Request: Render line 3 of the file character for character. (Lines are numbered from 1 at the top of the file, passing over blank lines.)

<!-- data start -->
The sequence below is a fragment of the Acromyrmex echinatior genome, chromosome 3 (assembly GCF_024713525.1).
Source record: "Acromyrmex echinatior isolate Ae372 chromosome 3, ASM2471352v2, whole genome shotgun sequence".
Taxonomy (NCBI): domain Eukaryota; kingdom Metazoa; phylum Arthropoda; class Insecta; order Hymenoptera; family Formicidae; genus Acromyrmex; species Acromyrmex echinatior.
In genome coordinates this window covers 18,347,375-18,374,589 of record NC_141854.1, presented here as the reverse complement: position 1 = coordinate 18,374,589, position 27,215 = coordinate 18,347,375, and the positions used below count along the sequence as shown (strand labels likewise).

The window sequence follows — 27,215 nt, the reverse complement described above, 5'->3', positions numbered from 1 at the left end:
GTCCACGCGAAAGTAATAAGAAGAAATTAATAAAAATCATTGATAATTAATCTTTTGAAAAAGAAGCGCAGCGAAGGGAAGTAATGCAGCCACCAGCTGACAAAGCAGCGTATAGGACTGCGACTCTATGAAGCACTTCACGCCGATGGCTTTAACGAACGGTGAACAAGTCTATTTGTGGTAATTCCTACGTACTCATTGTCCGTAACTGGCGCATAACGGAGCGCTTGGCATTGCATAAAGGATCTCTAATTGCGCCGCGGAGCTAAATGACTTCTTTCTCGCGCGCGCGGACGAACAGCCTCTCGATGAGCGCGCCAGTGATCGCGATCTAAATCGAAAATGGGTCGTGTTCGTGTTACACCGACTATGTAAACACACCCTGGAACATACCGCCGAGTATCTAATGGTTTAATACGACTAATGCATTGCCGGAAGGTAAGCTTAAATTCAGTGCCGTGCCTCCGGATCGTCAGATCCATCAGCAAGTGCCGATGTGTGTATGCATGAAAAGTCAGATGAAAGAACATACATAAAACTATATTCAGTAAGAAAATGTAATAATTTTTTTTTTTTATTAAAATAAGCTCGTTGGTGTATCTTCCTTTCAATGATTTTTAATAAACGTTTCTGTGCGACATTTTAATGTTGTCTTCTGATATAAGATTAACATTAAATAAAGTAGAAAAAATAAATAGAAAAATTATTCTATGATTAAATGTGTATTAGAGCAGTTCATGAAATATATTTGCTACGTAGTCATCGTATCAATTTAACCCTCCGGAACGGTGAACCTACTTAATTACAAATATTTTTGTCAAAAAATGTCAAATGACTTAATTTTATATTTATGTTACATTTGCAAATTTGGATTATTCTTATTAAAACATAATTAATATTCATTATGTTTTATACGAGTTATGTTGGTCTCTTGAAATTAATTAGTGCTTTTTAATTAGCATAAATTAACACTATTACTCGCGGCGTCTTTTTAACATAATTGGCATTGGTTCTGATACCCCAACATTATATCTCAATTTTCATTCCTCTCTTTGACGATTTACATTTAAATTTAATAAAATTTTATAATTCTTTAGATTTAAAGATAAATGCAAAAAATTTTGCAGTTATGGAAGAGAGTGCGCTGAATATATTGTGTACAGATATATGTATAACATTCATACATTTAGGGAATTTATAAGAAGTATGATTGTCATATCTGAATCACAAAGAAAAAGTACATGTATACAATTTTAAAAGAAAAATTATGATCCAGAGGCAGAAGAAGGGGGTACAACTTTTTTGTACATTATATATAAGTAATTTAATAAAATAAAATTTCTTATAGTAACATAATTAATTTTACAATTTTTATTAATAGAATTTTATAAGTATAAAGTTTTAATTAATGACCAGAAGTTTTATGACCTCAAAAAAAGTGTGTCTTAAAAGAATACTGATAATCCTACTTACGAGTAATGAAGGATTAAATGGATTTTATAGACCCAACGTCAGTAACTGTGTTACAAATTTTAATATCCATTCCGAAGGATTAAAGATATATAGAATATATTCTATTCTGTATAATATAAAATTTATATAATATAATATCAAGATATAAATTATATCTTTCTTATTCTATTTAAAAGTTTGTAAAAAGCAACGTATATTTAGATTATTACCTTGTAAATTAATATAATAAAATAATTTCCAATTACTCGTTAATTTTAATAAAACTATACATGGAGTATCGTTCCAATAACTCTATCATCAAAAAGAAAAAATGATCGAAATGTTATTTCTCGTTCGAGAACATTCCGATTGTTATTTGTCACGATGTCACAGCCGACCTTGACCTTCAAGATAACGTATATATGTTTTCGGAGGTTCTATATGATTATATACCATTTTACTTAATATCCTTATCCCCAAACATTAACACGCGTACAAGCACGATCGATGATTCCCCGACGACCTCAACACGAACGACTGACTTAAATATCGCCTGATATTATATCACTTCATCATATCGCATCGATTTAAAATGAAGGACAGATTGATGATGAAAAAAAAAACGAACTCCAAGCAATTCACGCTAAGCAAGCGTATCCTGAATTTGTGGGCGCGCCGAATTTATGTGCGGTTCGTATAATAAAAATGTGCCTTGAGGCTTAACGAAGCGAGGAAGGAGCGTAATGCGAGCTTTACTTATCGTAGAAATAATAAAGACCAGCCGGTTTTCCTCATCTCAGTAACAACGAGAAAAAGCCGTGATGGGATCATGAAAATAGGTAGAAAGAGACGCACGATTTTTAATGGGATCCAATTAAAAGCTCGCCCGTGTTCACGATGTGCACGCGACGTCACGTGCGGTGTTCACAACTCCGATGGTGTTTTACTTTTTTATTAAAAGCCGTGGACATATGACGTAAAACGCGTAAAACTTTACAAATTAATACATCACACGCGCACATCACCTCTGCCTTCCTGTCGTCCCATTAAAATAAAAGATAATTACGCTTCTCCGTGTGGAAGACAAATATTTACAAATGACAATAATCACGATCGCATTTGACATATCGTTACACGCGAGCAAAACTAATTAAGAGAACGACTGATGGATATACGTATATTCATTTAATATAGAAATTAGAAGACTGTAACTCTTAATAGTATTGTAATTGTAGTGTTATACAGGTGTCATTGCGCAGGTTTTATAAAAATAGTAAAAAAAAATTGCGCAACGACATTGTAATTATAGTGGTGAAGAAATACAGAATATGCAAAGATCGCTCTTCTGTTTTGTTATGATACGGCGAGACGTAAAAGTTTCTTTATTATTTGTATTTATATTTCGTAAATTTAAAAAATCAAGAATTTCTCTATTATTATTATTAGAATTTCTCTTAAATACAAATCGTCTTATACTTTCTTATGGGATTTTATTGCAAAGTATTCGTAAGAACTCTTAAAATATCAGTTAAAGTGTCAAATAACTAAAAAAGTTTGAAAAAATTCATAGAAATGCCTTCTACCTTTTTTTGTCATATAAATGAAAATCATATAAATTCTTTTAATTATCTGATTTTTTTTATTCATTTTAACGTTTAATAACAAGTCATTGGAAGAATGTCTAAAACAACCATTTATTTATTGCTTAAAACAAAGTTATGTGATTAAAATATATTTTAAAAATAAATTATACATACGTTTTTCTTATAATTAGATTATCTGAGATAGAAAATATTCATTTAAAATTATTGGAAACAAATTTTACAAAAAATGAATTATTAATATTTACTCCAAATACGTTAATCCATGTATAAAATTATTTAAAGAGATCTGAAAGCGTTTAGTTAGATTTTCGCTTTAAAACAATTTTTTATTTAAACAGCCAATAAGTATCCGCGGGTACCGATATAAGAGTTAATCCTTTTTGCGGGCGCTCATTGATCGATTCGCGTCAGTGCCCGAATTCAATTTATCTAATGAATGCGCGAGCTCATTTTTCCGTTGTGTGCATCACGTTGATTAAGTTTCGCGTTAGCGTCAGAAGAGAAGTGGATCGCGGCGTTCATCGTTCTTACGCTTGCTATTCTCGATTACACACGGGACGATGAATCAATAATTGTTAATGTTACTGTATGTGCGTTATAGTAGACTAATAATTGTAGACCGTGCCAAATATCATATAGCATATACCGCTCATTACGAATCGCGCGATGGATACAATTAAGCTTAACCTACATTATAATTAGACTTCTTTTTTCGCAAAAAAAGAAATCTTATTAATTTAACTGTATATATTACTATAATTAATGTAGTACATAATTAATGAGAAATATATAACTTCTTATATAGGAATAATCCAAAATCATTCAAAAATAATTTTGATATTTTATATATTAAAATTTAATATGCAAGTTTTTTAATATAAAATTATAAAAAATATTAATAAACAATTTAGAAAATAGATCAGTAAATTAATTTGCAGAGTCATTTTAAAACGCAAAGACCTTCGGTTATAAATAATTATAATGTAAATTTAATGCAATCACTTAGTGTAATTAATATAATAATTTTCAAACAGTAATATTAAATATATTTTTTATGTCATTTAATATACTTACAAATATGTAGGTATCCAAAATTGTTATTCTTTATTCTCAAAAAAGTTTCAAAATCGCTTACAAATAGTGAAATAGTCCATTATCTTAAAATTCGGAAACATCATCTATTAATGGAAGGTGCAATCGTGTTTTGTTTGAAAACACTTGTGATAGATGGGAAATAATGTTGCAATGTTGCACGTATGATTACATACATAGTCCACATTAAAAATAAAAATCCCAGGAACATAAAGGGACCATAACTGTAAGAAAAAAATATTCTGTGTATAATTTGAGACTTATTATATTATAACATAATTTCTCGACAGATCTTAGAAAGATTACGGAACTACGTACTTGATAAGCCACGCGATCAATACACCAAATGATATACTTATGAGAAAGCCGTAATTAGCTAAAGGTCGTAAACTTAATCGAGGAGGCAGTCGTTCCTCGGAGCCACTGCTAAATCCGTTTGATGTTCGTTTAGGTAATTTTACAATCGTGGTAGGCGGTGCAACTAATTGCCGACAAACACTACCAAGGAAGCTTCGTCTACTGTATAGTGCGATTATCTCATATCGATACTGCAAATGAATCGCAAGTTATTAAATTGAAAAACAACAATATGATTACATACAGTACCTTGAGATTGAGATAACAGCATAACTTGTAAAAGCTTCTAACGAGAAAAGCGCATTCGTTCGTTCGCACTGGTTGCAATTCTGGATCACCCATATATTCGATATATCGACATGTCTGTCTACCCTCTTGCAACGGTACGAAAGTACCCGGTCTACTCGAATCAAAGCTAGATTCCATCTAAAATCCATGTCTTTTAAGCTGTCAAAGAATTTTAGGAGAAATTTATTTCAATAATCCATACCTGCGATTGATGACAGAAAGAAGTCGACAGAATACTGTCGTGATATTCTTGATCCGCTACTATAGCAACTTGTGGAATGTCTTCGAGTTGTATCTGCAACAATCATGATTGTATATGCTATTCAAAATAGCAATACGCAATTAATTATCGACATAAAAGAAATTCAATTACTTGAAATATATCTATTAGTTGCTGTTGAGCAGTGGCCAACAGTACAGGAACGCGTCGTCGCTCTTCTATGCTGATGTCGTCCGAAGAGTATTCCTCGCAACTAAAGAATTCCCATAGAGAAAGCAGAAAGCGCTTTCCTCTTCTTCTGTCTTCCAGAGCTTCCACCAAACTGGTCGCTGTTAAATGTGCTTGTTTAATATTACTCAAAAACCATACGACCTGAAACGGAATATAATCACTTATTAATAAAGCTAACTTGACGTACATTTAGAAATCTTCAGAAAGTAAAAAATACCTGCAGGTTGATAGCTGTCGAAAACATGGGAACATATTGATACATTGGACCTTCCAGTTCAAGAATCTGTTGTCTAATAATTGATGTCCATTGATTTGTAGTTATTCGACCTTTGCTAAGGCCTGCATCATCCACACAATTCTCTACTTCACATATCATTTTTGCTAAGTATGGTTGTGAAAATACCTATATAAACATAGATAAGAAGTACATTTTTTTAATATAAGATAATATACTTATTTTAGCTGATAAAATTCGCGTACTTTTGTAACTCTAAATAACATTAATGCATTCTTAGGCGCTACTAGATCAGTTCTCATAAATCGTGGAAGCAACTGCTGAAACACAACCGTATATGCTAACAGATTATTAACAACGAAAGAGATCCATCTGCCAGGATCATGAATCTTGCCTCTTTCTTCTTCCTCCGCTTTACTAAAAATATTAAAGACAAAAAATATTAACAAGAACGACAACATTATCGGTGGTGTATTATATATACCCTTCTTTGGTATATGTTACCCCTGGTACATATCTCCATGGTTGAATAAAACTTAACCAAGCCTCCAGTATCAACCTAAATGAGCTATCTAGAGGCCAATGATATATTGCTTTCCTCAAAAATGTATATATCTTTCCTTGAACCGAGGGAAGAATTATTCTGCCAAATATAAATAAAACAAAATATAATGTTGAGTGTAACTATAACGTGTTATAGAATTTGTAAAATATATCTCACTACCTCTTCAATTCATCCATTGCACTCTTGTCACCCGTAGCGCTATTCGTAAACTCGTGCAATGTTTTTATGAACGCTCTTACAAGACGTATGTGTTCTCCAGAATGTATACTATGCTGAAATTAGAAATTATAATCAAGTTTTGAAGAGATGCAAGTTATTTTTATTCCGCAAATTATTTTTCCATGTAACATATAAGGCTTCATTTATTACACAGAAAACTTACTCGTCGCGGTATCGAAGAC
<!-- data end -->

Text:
Taxonomy (NCBI): domain Eukaryota; kingdom Metazoa; phylum Arthropoda; class Insecta; order Hymenoptera; family Formicidae; genus Acromyrmex; species Acromyrmex echinatior.